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Posts Tagged ‘Lidl’

One of my all-time favourite dishes is brandade de morue – salt cod whipped up with olive oil and mashed potato plus a wee hint or more of garlic and a scatter of parsley.  Much as I adore the taste, though, I’m not about to pack in my suitcase a whiffy hunk of dried North Atlantic cod just so I can then rehydrate it under a running cold tap for a couple of days before cooking.

pureeAuthenticity be damned in this instance and come to think of it, I don’t remember when I last peeled a potato to make mash – certainly not since discovering this wonder-product from Lidl: 99p for a four-pouch box.  If you’ve ever read the ingredients list on a packet of Smash and its ilk, the relative purity of this product will come as some surprise, for it reads thus: Dehydrated potatoes (97%), salt, emulsifier (E471), nutmeg, spices, stabiliser (E450i), preservative: sodium metabisuphite (E223), antioxidant (E304), Acid (E330).  May contain traces of milk: that’s it. 

And before you start squealing in horror at the E numbers allow me to enlighten:

  • E330 = ascorbic acid = Vitamin C
  • E304 = ascorbic acid ester = Vitamin C+palmitic acid

The others are arguably possibly slightly dodgy, in that:

  • E223 can be an allergen, not recommended for consumption by children
  • E450i = disodium diphosphate, high intakes of which may upset the body’s calcium/phosphate equilibrium, so excessive use may lead to imbalance of mineral levels, which could potentially lead to damage to bone density and osteoporosis (drinking too much fizzy anything destroys your bones too)
  • E471 = mono and diglycerides of fatty acids; could be animal in origin or from genetically modified soya.

brandadefumee
I can live with that, especially when pretty much all you have to do is scald 250ml milk with 500ml water and sprinkle one sachet over the top for some pretty good pommes purées.  It’s definitely French-style though so don’t even think of using this stuff for fishcakes – for that you need the real McCoy! The consistency is purrrfect however, for a creamy brandade. I take a few fillets of smoked fish – here I was fortunate enough to have hot-smoked sea bass and cold-smoked haddock cruising around the freezer – and poach them in the milk & water with finely sliced garlic, a strip of lemon peel, bay leaf and a pinch of saffron.  I then remove the fillets, skin and flake them hot in the few minutes while the potato flakes do their magic in the hot liquid, then stir the fish back in with a fork to blend. Sometimes I shred them finely and actually whisk the mix to more closely approximate brandade but it’s not strictly necessary by any means.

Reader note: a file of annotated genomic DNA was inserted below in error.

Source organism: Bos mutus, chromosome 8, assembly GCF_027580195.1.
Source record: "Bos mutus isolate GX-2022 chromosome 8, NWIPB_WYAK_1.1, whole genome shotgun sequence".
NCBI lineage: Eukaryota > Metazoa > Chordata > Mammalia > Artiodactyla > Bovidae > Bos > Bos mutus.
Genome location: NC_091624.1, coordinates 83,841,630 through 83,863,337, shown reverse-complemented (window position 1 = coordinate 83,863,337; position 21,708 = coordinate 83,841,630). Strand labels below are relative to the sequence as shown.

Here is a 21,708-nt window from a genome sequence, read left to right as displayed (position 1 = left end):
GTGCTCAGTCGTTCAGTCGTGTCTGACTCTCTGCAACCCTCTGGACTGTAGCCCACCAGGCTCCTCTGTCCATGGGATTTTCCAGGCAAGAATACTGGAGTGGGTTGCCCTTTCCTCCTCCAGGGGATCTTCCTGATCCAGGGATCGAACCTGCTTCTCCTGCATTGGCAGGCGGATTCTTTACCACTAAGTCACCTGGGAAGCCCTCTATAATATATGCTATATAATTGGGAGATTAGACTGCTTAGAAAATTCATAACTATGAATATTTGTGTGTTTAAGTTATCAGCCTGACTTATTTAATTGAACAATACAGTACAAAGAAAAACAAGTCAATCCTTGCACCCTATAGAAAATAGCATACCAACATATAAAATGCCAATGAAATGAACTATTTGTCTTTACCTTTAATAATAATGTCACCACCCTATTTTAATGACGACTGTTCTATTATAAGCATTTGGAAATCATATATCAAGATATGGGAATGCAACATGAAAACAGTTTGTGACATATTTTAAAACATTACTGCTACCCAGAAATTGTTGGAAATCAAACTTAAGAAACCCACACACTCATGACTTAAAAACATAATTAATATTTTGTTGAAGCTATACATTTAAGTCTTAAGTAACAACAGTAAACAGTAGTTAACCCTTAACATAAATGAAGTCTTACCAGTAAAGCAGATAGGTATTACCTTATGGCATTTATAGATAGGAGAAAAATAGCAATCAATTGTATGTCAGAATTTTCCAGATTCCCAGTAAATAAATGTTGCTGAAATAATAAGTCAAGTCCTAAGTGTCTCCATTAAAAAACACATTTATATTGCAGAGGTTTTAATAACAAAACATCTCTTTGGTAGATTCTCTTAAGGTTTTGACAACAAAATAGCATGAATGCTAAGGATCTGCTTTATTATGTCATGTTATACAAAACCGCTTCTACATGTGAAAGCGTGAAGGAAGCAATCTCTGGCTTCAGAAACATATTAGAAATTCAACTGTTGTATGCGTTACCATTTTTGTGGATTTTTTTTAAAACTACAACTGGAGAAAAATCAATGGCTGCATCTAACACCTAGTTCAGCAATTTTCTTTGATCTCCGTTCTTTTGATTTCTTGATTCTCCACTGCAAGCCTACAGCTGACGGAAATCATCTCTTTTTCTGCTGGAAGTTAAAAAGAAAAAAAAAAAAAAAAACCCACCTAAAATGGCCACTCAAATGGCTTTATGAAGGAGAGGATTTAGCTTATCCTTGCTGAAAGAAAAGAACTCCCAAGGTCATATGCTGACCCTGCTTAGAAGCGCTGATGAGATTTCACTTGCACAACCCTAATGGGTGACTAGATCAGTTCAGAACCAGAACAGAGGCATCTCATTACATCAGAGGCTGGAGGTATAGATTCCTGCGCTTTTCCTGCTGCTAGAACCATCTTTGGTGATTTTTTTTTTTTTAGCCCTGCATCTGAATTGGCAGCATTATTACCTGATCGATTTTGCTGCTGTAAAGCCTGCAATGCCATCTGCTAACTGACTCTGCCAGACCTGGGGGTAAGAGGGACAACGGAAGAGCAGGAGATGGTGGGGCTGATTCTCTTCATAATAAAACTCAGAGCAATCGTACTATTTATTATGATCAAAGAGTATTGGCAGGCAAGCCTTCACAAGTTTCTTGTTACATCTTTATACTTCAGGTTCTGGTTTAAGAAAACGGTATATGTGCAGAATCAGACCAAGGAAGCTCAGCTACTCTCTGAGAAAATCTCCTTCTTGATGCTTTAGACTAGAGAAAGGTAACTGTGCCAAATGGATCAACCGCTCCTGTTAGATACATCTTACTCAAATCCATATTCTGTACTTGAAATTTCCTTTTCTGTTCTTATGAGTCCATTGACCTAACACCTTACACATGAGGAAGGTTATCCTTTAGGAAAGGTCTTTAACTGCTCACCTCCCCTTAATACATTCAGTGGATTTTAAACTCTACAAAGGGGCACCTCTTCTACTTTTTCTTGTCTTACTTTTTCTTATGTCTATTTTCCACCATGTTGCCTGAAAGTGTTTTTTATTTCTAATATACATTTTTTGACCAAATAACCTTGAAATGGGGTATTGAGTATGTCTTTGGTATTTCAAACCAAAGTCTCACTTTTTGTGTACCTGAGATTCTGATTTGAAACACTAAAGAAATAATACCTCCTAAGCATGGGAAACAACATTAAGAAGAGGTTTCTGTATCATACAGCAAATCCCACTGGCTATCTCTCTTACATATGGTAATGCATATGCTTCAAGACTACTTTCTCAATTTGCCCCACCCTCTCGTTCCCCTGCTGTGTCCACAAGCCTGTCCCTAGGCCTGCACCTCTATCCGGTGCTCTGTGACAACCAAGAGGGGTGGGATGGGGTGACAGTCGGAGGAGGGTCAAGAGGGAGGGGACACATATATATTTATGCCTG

smokyfishmash

Piled into a ceramic dish and finished off in a hot oven it’s a fantastically hearty meal for two on a cold night, accompanied by a woodcutter’s pile of steamed carrots and courgettes and a lightly oaked chardonnay.  Somehow winter doesn’t seem so bad after all…

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So with the hot weather holding, the olive oil dough persisting and some slightly sinewy chorizo from Lidl haunting the ‘fridge, what better to make than chorizo and olive bread for a tasty lunch?

Just grab a handful of dough from the big batch container (first having floured one’s hands), tidy it by folding under into a ball, press onto an oiled tin and gently stretch to flatten.  Take your slices of chorizo (wide and thin, not the chunky cooking sort) and overlap them in a line down the centre of your dough rectangle.  Sprinkle a few stoned olives down each side and then bring up the sides of dough to meet across and form a swaddling blanket for the filling.

Not very pretty, is it? If your dough is as floppy as mine it will stretch and thin to reveal the odd olive but no matter.  The idea is a riff on the Provençal fougasse – the variations are limitless once you take that on board – so instead of herbes de Provence, strew the top with a little orange zest, crumbled chilli and roughly crushed fennel seed to go with the Spanish flavours of the chorizo (this delicious trio also aid digestibility as it’s a fairly oily affair).  Bake in a hot oven for 20-30 minutes, cool slightly and serve in slices with a sharp salad if you have one (last night’s chicory in orange juice in this case!) or wrap and take to work or a picnic.

 Oh dear, it’s all gone now.  We liked it so much I made another but that’s gone too.  Watch this space for the next batch of olive oil dough!

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